A similar development occurred in 1985 under Ronald Reagan. The US experienced double digit inflation in the early 1980s. It then raised domestic interest rates to 18% and began in addition to run $300 billion a year federal budget deficits. This resulted in US businesses raising prices in order to cover the extraordinary rise in rates and costs of borrowing. US products lost their competitiveness to Japanese businesses, which began to import goods to the US at a growing rate. US policies did not bring down rates or inflation significantly by 1985. So the US instead forced Japan to the negotiating table to revise the terms of trade. Japan was forced to inflate its own economy to generate more inflation, to raise the price of their goods and erase their export competitiveness. Once again, a problem caused in the US by US policy was ‘resolved’ by requiring the burden of the resolution to be carried by the trade partner, Japan. The agreement between the US and Japan on trade in 1985 was called the ‘Plaza Accords’. A similar, though less intense, renegotiation with Europe, reached in Paris (Louvre agreements) followed. Once again, when it suited US interests, when challenged by a significant capitalist competitor, the US simply changed the rules of the game.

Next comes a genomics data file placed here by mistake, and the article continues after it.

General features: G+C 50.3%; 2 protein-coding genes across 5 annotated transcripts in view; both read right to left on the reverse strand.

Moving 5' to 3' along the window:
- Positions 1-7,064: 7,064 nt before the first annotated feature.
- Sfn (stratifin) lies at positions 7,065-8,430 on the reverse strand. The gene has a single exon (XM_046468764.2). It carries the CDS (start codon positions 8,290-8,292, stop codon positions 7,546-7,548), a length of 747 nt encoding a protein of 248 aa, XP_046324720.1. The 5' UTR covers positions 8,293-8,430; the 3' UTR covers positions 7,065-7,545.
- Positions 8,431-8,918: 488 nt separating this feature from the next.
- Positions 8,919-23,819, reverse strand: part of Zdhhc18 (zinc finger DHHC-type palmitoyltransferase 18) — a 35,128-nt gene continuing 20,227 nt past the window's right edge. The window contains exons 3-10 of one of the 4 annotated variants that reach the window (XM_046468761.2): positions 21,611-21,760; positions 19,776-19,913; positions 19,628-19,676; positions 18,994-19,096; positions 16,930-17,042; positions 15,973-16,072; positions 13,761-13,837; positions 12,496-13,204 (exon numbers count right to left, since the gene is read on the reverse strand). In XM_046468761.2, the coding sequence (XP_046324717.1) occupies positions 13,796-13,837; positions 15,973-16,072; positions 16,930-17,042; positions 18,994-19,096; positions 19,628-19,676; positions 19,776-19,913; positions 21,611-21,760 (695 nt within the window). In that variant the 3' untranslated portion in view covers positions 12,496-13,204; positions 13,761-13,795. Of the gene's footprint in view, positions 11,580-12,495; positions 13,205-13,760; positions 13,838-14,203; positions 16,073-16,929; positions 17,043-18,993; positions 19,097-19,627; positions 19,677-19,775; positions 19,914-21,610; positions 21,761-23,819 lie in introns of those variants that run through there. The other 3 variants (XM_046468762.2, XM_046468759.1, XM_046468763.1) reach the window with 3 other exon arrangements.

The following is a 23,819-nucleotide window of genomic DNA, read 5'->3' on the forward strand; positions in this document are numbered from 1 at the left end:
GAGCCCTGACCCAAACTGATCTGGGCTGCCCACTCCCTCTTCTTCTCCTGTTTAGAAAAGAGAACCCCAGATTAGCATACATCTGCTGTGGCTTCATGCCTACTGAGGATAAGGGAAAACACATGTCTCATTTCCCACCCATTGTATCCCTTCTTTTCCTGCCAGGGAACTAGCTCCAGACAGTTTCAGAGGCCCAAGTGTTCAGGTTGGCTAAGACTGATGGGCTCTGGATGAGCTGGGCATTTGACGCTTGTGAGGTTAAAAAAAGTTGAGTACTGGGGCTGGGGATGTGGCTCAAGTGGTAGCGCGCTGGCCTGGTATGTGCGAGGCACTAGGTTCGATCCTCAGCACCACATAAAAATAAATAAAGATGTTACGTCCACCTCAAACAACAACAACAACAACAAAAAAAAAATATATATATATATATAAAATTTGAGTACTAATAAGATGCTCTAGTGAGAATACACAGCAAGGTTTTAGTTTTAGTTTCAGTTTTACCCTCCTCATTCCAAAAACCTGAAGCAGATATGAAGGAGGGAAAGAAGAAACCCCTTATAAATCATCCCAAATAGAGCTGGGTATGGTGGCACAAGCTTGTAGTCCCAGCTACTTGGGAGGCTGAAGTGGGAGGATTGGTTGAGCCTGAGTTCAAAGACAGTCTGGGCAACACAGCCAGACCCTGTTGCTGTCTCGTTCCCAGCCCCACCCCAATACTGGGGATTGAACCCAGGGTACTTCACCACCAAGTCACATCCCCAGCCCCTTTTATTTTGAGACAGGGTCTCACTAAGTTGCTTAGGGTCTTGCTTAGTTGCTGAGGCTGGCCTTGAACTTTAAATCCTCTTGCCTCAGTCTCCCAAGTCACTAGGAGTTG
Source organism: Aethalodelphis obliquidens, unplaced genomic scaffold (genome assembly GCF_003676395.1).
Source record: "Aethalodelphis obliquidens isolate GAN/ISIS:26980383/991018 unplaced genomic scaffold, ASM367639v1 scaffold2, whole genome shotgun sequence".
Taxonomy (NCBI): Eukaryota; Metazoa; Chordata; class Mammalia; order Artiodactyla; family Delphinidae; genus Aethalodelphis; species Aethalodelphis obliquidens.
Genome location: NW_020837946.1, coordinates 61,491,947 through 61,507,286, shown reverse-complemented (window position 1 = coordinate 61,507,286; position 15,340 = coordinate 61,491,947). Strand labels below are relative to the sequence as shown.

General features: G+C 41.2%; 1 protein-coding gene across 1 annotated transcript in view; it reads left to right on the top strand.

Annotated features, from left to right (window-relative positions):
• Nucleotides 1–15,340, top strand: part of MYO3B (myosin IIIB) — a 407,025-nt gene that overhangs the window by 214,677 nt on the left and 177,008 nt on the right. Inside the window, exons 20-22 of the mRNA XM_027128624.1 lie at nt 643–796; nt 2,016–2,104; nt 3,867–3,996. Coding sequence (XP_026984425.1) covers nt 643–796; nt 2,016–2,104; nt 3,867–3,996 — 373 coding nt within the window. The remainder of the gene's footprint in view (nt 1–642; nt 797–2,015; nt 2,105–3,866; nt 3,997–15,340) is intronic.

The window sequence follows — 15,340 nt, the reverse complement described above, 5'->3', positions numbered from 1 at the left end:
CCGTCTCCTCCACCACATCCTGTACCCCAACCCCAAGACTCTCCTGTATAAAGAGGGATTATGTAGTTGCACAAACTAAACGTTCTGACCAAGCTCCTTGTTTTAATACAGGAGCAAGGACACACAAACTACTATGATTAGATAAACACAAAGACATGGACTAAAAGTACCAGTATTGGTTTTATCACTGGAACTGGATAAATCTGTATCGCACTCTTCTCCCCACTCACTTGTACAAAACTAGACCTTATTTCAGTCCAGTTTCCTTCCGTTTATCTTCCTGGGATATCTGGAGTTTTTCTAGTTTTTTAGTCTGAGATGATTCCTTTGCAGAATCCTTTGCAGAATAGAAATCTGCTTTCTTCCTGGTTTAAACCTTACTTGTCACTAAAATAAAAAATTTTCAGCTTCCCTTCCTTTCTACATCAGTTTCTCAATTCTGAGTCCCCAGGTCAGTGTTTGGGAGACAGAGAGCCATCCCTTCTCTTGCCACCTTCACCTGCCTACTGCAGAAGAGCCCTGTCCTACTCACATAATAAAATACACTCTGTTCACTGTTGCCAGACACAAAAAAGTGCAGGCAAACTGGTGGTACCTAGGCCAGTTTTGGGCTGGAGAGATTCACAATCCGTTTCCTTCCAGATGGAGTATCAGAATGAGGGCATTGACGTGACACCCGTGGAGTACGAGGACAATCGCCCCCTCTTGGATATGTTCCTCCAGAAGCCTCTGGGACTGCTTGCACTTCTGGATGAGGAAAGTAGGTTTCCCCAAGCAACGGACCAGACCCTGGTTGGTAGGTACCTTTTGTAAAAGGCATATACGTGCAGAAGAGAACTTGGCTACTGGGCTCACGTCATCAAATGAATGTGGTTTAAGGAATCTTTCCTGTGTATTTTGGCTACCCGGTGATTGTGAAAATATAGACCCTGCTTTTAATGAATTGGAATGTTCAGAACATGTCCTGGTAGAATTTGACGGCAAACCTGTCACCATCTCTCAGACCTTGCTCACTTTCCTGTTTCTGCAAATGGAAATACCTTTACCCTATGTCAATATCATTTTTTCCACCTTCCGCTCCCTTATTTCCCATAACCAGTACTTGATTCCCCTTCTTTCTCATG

It is worth also noting that both these trade offensives—Nixon’s and Reagan’s— were launched in the wake of significant expansionary tax cutting and government war spending fiscal policies that produced growing US budget deficits for the US. The subsequent trade offensives were thus designed to expand US exports to supplement domestic US fiscal over-stimulus policies at the time. Nixon’s initiative followed the recession of 1970-71 and his obsession to over-stimulate the US economy by every means to ensure his re-election in 1972. It did, but it simultaneously wrecked the US economy for the remainder of the decade, resulting in domestic stagflation, collapse of real investment, downward pressure on corporate profits and a call from business interests for a fundamental reorientation of US economic policy that would eventually be known as ‘neoliberalism’ and would last until the crisis of 2008-09.

Reagan’s trade offensive followed the recession of 1981-82 and the failure of US policy to address the US’s ballooning budget deficits after 1981 (from tax cuts and spending hikes) and the growing trade deficits as the US dollar rose steadily in the first half of the decade.
The Nixon policy resulted in financial instability in 1973 and failure of several large banks, followed by the worse recession to date in 1973-75 and stagnation for the rest of the decade. Reagan’s policy resulted in even more financial instability in the crash of stock and junk bond markets and housing markets in the latter half of the 1980s, followed by the recession of 1990-91. Europe and Japan fared no better after 1985, with general banking crises in northern Europe and Japan in the early 1990s that were at least in part due to the Plaza and Louvre trade agreements.